Genital herpes is one of the most common sexually transmitted diseases in the U.S. Also is extremely contagious infection usually spread out through sex. Herpes is an infection of the skin and mucous membranes in the genital and surrounding locations caused by the herpes simplex type 1 or 2 infections.
Most people with genital herpes don’t know they have it. That’s because in most people it produces either no symptoms or very mild ones. Most cases of genital herpes are caused by infection by the herpes simplex virus type 2 (HSV-2). Herpes simplex virus type 1 (HSV-1) is more often the cause of cold sores or fever blisters. But it can also be a cause of genital herpes.
The first symptom of herpes that you will notice is the swelling of your skin in the genital area, which will burn or itch. This symptom usually appears after 1 or 2 weeks of infection throughout which time the virus multiplies in your cells and causes an outbreak. As the herpes development progresses, other things that also develop are blisters and ulcers. While the signs are decreasing, the ulcers from scabs, then they will slowly disappear.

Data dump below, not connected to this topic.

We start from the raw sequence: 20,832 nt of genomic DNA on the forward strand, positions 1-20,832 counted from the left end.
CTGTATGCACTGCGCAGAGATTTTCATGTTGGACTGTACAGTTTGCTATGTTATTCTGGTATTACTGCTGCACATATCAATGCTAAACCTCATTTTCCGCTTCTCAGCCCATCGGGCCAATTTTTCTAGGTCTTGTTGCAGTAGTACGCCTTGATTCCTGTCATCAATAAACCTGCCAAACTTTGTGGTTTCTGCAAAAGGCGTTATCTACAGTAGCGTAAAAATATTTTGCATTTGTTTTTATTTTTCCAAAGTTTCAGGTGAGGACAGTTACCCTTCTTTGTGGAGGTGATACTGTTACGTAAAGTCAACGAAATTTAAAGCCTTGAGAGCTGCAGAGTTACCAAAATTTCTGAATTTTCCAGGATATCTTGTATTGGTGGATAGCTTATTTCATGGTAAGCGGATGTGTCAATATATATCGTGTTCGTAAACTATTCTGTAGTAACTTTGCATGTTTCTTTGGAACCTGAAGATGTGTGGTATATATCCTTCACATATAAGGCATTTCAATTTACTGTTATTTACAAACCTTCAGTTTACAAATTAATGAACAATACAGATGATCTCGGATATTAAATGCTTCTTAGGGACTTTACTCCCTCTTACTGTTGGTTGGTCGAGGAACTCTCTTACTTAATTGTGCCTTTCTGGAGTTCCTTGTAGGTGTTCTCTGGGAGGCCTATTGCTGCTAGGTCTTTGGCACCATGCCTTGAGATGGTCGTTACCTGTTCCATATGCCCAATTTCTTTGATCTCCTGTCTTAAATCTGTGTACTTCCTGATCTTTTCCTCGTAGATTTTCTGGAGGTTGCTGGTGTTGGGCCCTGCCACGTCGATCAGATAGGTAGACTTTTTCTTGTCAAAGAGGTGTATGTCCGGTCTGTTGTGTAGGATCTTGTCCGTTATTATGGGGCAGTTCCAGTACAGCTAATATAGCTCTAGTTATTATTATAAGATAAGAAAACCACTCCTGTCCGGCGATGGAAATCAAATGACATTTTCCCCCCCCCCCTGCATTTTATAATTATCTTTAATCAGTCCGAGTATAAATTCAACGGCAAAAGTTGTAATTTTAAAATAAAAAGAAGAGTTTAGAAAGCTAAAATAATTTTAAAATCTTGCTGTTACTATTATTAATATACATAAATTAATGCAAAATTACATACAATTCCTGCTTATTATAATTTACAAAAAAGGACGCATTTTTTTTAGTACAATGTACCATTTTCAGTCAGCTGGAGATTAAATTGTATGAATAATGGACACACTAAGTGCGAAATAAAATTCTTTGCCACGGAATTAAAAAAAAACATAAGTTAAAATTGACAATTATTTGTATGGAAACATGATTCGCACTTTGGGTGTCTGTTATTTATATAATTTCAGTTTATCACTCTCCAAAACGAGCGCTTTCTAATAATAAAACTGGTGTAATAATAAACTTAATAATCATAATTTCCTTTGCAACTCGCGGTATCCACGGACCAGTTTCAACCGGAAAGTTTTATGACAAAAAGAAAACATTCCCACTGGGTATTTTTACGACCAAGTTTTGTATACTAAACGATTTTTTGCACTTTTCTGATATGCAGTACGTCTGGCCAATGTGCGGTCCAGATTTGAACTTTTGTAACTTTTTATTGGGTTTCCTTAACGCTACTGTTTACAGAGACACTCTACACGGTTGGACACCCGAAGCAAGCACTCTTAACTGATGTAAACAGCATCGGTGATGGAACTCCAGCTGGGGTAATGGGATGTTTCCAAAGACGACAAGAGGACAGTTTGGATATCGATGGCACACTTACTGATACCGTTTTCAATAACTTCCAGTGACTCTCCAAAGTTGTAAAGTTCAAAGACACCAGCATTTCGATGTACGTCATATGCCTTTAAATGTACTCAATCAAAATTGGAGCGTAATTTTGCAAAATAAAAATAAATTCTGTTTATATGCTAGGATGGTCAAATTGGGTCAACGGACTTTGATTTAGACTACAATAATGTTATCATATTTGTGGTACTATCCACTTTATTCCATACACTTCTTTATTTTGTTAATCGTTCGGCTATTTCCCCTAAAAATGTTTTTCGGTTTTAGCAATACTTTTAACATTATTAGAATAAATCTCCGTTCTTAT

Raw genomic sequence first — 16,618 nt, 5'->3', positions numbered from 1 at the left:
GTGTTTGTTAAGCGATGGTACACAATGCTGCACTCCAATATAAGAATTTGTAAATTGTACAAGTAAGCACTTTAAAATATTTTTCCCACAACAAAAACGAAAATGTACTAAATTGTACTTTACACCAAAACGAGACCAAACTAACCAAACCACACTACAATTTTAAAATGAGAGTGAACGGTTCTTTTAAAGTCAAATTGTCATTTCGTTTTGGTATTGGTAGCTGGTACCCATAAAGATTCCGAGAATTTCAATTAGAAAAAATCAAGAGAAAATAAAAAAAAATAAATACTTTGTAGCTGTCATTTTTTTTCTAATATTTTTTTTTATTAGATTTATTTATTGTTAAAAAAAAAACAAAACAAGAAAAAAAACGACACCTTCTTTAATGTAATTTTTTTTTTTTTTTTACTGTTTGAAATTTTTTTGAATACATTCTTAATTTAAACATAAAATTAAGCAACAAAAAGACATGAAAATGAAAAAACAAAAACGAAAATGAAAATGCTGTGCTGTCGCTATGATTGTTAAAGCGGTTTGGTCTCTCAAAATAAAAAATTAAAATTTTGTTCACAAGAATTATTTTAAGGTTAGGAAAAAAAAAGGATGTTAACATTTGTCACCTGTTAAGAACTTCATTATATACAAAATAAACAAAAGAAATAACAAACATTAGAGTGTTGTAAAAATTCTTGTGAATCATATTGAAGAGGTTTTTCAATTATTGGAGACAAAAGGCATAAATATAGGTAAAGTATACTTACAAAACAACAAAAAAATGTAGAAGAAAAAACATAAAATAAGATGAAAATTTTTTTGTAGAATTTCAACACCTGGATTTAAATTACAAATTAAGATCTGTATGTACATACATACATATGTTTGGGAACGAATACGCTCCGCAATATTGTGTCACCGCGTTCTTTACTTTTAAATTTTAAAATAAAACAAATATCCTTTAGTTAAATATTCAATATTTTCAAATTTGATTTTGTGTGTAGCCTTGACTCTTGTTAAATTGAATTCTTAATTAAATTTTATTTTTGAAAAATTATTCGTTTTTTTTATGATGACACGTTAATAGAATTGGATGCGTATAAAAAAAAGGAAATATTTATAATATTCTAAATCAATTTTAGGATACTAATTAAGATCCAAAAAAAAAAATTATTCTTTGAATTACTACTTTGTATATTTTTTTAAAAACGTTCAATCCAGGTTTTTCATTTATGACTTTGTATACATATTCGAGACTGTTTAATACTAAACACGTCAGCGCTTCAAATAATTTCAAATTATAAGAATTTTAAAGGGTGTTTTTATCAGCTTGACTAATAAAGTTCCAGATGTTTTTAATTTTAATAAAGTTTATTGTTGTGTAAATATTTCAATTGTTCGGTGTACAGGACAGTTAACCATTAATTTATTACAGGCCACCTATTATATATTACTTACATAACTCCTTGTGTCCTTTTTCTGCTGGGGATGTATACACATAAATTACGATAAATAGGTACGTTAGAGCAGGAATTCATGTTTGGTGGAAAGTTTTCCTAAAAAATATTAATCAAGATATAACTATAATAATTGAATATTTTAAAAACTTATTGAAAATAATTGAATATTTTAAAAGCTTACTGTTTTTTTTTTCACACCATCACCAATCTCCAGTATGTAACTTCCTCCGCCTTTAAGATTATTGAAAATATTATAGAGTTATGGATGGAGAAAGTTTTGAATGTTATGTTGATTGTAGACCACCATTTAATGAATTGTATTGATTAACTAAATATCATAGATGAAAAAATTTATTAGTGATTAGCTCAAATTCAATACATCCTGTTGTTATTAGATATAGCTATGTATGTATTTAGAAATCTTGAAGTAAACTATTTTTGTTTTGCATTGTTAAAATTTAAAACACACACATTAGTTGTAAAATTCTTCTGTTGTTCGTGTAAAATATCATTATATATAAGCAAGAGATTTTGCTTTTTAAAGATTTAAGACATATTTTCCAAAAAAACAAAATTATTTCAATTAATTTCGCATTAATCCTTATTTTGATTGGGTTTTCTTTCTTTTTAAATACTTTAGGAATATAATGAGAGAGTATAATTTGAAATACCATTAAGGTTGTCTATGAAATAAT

Most common symptoms:
There is no cure for genital herpes. But the symptoms can be lessened and prevented with treatment. Treatment can also reduce the risk of infecting others.
- Pain when urinating
- Feeling sick or nauseous
- Fever and flu-like symptoms
- Muscle aches and discomforts
- Burning or itching experience in the genital area
In addition to taking antiviral tablets you can ease signs by attempting the following:
- Keep the area clean to avoid infection
- You can utilize water or seawater to wash the affected area
- You can utilize an ice pack covered in a towel to lower pain and soothe your skin
- Consume plenty of fluids, this will dilute your urine and make passing urine less unpleasant
- Prevent tight clothes as it may irritate the blisters and sores even more
There are also things you can do to avoid passing the virus to other parts of your body, as well as to other people. Take these steps:
- Don’t wet your contact lenses with saliva
- Don’t kiss when you or your partner has cold sores
- Avoid oral sex when either partner has oral or genital sores
- Don’t have genital or anal contact when any sores are present
- Wash your hands with soap and water after touching infected areas
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